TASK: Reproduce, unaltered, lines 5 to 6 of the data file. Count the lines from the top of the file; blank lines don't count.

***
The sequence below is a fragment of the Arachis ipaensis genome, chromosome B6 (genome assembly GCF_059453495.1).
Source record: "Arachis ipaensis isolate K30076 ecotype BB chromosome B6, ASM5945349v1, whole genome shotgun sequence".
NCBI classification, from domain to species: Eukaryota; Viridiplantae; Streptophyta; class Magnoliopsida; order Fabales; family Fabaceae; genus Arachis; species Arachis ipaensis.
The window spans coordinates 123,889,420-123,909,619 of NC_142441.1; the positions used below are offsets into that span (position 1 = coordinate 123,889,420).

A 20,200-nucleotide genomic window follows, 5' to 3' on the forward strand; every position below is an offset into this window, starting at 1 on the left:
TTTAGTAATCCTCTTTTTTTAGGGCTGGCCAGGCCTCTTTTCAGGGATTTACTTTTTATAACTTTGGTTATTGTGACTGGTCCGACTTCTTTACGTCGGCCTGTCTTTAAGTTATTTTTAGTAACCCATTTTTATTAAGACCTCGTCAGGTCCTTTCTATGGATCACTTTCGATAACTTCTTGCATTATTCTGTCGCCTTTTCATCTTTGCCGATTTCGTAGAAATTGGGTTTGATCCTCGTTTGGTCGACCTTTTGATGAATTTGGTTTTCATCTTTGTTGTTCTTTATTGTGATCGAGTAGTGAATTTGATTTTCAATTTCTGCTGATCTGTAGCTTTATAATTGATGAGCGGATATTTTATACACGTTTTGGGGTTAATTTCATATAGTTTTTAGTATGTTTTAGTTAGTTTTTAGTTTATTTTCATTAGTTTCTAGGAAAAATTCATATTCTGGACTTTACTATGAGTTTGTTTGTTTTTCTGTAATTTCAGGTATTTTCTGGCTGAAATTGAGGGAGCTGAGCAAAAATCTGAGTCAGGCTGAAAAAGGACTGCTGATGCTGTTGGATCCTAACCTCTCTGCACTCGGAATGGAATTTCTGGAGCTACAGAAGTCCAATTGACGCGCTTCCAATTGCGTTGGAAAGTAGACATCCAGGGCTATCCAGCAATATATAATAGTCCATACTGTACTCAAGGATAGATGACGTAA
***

A 20,200-nucleotide genomic window follows, 5' to 3' on the forward strand; every position below is an offset into this window, starting at 1 on the left:
TTTAGTAATCCTCTTTTTTTAGGGCTGGCCAGGCCTCTTTTCAGGGATTTACTTTTTATAACTTTGGTTATTGTGACTGGTCCGACTTCTTTACGTCGGCCTGTCTTTAAGTTATTTTTAGTAACCCATTTTTATTAAGACCTCGTCAGGTCCTTTCTATGGATCACTTTCGATAACTTCTTGCATTATTCTGTCGCCTTTTCATCTTTGCCGATTTCGTAGAAATTGGGTTTGATCCTCGTTTGGTCGACCTTTTGATGAATTTGGTTTTCATCTTTGTTGTTCTTTATTGTGATCGAGTAGTGAATTTGATTTTCAATTTCTGCTGATCTGTAGCTTTATAATTGATGAGCGGATATTTTATACACGTTTTGGGGTTAATTTCATATAGTTTTTAGTATGTTTTAGTTAGTTTTTAGTTTATTTTCATTAGTTTCTAGGAAAAATTCATATTCTGGACTTTACTATGAGTTTGTTTGTTTTTCTGTAATTTCAGGTATTTTCTGGCTGAAATTGAGGGAGCTGAGCAAAAATCTGAGTCAGGCTGAAAAAGGACTGCTGATGCTGTTGGATCCTAACCTCTCTGCACTCGGAATGGAATTTCTGGAGCTACAGAAGTCCAATTGACGCGCTTCCAATTGCGTTGGAAAGTAGACATCCAGGGCTATCCAGCAATATATAATAGTCCATACTGTACTCAAGGATAGATGACGTAA